Symbolism of the Sun in the Sacral Monuments of Armenians and Lithuanians
Jolanta Zabulytė
Vilniaus dailės akademija
Published 2003-12-01

How to Cite

Zabulytė J. (2003) “Symbolism of the Sun in the Sacral Monuments of Armenians and Lithuanians”, Acta Orientalia Vilnensia, 4, pp. 200–212. doi: 10.15388/AOV.2003.18276.


Armenian and Lithuanian sacral monuments that follow the Christian tradition seem to have nothing in common at the first sight: khachkars - stone stelas (khach - ‘cross’, kar - ‘stone’) originated in the 4th-5th centuries, their traditional schemes have formed in the 11th-12th centuries and they were spreading until 16th-17th centuries; meanwhile Lithuanian wooden crosses in terms of origin are most recent (18th c.) and are characteristic of their variety of architectonics and decor motives. Nevertheless, this difference is only formal, i.e. stylistic, because their originality, like the one of Celtic crosses, was predetermined by religious syncretism when in certain cases gods, images and symbols of the old religion were ‘covered’ and in other cases - adapted to the iconographic system of the new religion. Influences of the archaic religion reveal in various aspects. However, this paper focuses only on motives related to the symbolism of the Sun.

After a short review on the symbolism of the decor of Armenian monuments, a conclusion is drawn that Christian khachkars are dominated by the motives of solar cult related to the heavenly god-king that go back to the times of ancient Iran. Cross-of the tree of Life, wings of god-king with the sun that later became rosette, radiant faces or celestial bodies on animals and likely solar mythical gods-heroes can be interpreted as different models that express the aspects of sun-related Divine Life. These models have notional equivalents in Christian iconography, i.e. in the themes of Christ-King of the World, Sol Invictus, Christ’s Sacrifice and Resurrection.

Since the Armenian world-view was mostly influenced by Iranian religious images, the occurrence of cross wings that are absent in other Christian countries are also related to the Old Iranian religion. The wings of the solar circle in the emblem of the supreme god Ahura Mazda (Armenian Aramazda) remained as equivalents of the God’s son and king and the sun of faith that express also the aspects of the divine safety and worship in Christian iconography.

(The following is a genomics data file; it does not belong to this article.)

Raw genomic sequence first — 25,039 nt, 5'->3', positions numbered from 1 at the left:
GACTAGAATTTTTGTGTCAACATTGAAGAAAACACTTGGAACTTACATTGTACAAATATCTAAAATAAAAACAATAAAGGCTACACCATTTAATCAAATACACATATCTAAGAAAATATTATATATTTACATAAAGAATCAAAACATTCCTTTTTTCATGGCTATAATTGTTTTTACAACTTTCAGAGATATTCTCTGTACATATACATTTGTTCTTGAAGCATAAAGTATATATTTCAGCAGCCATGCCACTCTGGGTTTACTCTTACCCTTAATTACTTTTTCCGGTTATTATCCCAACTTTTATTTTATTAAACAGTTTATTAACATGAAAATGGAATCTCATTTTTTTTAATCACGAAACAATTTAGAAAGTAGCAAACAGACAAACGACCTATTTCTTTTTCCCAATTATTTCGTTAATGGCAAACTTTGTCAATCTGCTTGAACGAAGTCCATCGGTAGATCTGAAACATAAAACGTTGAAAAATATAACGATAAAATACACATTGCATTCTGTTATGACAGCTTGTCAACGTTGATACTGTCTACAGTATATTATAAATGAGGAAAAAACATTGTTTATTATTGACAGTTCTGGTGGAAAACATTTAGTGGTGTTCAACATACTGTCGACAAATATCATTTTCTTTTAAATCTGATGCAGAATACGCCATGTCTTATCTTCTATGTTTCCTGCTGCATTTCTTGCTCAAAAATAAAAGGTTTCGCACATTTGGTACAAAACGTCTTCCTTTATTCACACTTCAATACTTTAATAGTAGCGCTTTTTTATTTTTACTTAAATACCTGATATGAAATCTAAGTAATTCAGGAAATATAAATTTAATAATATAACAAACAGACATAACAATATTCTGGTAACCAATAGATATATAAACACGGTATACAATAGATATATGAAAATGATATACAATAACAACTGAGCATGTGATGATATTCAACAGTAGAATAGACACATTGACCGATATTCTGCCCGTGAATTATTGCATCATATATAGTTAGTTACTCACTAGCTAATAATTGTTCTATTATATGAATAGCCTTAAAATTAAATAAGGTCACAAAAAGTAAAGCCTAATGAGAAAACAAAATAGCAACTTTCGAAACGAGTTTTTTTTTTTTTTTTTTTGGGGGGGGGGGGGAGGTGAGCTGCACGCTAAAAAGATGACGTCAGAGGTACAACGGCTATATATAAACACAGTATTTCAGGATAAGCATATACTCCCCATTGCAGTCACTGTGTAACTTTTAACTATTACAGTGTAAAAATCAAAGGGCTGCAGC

Lithuanian wooden crosses bearing the form of sun-circle and sun-rose as well as festoon belong to the world-view of rural people. It maintains singular features and it could have originated under the influence of former compositions of apexes-suns on wooden roofed pillars. However, possible impact of the forms of liturgical utensils (monstrances) and sacred attributes (aureoles) should not be rejected either. Local features undoubtedly include the rays of vegetal shape that form the solar circle and are related to the concept of posthumous heaven - gardens of the sun and souls-flowers within it. The decor of wooden crosses often contains 2, 7 or 9 suns that express not only the ideas of God, the light of faith, but also safety and worship of the sun (Christ) in regard to the soul of the dead that travel to the eternal abode.

Today it is hard to make a clear distinction where the influence of images of the old world-view end up and the ‘territory’ that belongs to the Christian iconography starts. It is difficult to attribute unambiguously the appearance and popularity of solar motives in the compositions of crosses to one or another religion. Consequently, it is possible to assume that these symbolic systems merged as coequal on the same plane of the sacred where the Sun and Life shine in the most vivid colors within the context of the Divine Existence.

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